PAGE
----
COK Co-Files Lawsuit against Federal Agencies for Failure to Regulate Deceptive Egg Labels
Walk into any grocery store in the US, and you’ll likely find cartons of eggs bearing a variety of advertising schemes ranging from images of happy hens roaming around outside to claims such as “animal-friendly.” Surprisingly though, what consumers see or read on the outside of an egg carton doesn’t necessarily represent how the hens who laid those eggs were treated.
Egg Label Claims
Animal welfare claims on egg cartons are currently unregulated in the United States, enabling egg producers to mislead consumers with exaggerated and false claims.
More than 95% of eggs sold in the US come from birds confined in tiny wire battery cages so restrictive, they can barely even move—a practice that, according to polls, most consumers find unacceptable. Furthermore, many experts agree that confining hens in battery cages causes tremendous suffering. Despite these expert opinions and widespread public opposition, battery cage confinement continues to dominate the U.S. egg industry.
However, without any federal oversight, claims on egg cartons can—and commonly do—misrepresent to consumers how those eggs were produced. Compassion Over Killing has documented several cases of express and implied claims on egg cartons across the country that imply a higher level of animal care than is actually the case. Deceptive marketing on cartons of eggs produced by birds likely to have been confined in cages include the claims “animal-friendly” and “naturally-raised” as well as images of hens outside on a green pasture.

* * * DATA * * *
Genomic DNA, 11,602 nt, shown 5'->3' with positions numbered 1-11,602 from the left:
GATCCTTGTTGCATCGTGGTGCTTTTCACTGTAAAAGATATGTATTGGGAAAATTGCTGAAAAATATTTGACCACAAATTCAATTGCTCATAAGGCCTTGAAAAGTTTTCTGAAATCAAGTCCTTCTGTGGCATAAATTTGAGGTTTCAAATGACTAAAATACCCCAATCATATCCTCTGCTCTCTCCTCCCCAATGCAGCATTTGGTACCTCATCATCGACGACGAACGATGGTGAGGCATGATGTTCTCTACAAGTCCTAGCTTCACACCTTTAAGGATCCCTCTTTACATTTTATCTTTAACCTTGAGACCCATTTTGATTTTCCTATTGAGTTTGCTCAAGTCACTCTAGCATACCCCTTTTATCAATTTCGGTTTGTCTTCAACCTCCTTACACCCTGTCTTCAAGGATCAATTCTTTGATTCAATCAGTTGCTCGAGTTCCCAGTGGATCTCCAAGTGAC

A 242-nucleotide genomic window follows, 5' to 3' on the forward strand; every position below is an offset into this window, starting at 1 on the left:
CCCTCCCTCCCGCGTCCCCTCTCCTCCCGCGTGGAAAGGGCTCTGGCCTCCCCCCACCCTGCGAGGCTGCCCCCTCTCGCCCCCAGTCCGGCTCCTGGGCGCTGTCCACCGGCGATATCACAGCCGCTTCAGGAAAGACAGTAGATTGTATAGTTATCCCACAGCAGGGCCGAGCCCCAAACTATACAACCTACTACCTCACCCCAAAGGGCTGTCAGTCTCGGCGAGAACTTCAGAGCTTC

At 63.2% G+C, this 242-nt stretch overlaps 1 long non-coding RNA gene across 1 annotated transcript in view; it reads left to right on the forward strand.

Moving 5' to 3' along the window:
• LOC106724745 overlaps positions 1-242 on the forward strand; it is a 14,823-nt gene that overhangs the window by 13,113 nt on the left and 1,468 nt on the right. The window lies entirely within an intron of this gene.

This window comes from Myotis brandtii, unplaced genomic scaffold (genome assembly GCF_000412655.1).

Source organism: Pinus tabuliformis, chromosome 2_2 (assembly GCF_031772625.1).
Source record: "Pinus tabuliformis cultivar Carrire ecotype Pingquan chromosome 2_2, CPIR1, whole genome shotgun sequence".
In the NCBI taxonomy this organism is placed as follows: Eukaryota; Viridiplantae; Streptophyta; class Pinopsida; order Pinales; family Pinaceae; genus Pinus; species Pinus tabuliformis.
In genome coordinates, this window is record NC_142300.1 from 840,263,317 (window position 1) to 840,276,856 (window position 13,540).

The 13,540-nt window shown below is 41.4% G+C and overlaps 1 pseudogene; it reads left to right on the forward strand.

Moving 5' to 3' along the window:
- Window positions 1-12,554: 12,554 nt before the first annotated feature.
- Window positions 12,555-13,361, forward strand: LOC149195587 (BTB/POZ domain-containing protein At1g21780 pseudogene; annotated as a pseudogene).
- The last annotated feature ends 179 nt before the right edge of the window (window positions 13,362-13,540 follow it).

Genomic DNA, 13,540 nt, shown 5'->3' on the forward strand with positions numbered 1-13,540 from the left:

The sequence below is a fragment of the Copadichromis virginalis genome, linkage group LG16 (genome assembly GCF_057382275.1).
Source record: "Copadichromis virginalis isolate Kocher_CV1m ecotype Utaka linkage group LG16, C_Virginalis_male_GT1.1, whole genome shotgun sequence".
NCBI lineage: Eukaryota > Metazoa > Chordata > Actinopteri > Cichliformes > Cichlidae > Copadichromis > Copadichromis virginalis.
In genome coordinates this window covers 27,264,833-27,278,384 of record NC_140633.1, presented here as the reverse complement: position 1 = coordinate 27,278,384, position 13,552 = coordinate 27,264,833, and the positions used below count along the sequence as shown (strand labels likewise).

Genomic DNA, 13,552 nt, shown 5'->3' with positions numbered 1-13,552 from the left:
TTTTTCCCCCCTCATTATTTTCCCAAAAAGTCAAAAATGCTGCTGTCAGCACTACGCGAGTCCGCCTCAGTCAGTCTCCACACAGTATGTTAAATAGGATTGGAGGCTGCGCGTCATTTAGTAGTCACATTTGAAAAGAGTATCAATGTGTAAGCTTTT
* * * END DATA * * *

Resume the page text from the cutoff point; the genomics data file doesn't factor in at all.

In other words, not only is the egg industry cruelly confining hens in cages, it’s also deceiving consumers about that abuse. The egg industry in the U.S. has proven to be incapable of regulating itself, and without government standards in place, the current egg labeling landscape is essentially meaningless.
On March 28, 2013, Compassion Over Killing and the Animal Legal Defense Fund (ALDF) co-filed a lawsuit against the Food and Drug Administration, two agencies within the US Dept. of Agriculture (USDA) and the Federal Trade Commission for failing to regulate animal welfare labeling on egg cartons.
The lawsuit is based on rule-making petitions originally submitted by COK to these agencies in 2006 and 2007 requesting that egg production methods be fully disclosed on all cartons sold in the U.S., including the clear identification of “eggs from caged hens.”
In spite of Congressional mandates, the agencies have failed to take any action to regulate the often-misleading claims and deceptive imagery widely found on egg cartons. Even the United Egg Producers, the U.S. egg industry’s trade association, has endorsed federal legislation containing a similar labeling program.
Mandatory labeling on egg cartons has already been implemented throughout the European Union and in several states in Australia. Consumers—and hens—in the U.S. deserve the same.
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